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This Video Of A Child Being Slapped While Studying Shows The Pressure Indian Kids Face

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I woke up this morning with a few people sending me this video in different groups on WhatsApp. Thinking of it to be yet another funny video of some little kid, I played it. Ten seconds after starting the video my heart cringed. I could no longer hear the kid cry. What broke me, even more, was that when the little girl read the numbers right, she was pressurised to say them again and again and in the pressure and fear of being beaten up, she forgot what she was reading and messed it up. It wasn’t humorous for me and it shouldn’t be for you either.

So the question here is, what is going wrong with her? Let me tell you everything!

Being a girl who is 21 years old, I have no idea of what parenting really is, neither have I had any experience of making kids do their homework or teach them. However, what I clearly know is that the warmth a parent or a guardian gives, moulds the future of their kids.

With adulthood, I realised how important it was for me when my father raised me with so much support and affection, how my mom’s patience towards my weaknesses made me so much stronger and confident, how my grades didn’t define my intelligence and my family didn’t make me compete with others and how comparison was a strict no.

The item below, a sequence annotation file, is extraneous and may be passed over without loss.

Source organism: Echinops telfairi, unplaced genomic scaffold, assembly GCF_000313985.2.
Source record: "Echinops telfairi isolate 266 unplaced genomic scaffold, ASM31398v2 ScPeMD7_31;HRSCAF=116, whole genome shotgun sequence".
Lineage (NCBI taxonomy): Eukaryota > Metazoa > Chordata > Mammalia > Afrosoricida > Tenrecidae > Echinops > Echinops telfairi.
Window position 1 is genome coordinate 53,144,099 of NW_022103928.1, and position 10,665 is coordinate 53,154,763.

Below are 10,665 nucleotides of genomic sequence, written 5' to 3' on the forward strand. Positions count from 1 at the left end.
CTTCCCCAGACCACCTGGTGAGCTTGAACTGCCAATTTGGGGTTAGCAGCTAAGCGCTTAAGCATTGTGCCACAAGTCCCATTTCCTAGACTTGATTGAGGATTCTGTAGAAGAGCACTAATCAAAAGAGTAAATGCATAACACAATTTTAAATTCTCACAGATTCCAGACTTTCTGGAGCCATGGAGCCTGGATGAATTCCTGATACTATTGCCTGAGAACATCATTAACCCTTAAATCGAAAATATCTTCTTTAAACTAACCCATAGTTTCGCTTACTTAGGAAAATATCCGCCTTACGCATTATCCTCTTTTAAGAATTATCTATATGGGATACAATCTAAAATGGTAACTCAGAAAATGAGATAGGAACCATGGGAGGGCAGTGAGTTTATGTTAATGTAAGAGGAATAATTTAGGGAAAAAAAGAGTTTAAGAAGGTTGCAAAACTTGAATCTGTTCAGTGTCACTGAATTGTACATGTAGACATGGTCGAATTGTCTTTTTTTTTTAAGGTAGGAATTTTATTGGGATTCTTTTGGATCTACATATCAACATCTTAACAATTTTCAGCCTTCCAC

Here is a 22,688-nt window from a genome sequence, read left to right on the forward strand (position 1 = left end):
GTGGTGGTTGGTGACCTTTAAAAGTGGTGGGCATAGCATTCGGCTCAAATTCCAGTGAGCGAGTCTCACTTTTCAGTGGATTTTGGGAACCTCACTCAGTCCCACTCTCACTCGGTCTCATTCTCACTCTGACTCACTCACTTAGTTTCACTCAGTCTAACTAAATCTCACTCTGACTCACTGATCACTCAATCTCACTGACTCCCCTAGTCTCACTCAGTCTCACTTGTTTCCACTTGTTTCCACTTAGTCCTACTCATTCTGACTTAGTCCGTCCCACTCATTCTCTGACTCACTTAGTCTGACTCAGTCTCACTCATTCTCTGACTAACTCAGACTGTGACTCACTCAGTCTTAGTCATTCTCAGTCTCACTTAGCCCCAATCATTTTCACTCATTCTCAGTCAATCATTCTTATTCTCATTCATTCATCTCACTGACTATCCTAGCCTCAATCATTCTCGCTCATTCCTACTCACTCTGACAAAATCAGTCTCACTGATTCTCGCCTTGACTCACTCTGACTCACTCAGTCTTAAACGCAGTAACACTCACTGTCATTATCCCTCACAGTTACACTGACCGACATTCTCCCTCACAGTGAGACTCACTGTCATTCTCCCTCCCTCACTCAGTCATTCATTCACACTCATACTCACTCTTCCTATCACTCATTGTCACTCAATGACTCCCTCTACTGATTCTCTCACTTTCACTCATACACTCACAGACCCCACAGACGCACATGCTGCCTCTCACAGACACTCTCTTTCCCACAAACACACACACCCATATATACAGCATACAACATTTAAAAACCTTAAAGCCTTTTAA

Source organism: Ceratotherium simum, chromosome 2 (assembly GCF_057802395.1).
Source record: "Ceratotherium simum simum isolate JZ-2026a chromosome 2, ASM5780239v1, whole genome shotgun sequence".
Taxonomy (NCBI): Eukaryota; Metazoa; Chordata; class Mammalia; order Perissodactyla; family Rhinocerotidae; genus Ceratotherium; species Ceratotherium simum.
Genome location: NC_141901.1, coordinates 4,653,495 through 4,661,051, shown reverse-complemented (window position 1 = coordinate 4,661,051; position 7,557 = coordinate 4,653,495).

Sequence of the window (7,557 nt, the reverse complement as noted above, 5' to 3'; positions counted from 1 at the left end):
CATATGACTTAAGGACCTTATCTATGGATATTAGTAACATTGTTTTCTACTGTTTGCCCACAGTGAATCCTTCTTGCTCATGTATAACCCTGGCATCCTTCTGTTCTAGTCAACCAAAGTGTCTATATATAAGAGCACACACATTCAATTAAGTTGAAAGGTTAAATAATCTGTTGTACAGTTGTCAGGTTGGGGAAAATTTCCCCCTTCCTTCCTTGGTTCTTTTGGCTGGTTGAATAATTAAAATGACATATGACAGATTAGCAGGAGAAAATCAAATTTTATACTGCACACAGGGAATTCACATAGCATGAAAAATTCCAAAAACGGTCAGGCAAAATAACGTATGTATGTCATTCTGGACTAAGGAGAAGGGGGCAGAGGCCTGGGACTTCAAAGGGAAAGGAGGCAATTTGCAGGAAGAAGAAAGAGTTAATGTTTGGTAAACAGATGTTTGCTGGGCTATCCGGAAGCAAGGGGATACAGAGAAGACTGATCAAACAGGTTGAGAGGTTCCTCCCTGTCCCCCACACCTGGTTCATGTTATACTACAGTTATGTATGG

Is it the woman to be blamed? Or is it the society that expects every kid to be perfect? It’s hard for me to pinpoint one single person or group, but it’s important for me to let every parent/guardian know that every time you raise your hand on your kid, they are losing their confidence and belief in kindness.

Every time you raise your voice on your kid you are making them just like you. The kid that probably bullies the other is the one being bullied inside the four walls of the house. Bullies aren’t born, they are made. I hope this little girl here, is strong enough to understand that what was done to her was wrong. I hope she still believes in kindness and affection and I hope the source of this video is revealed soon.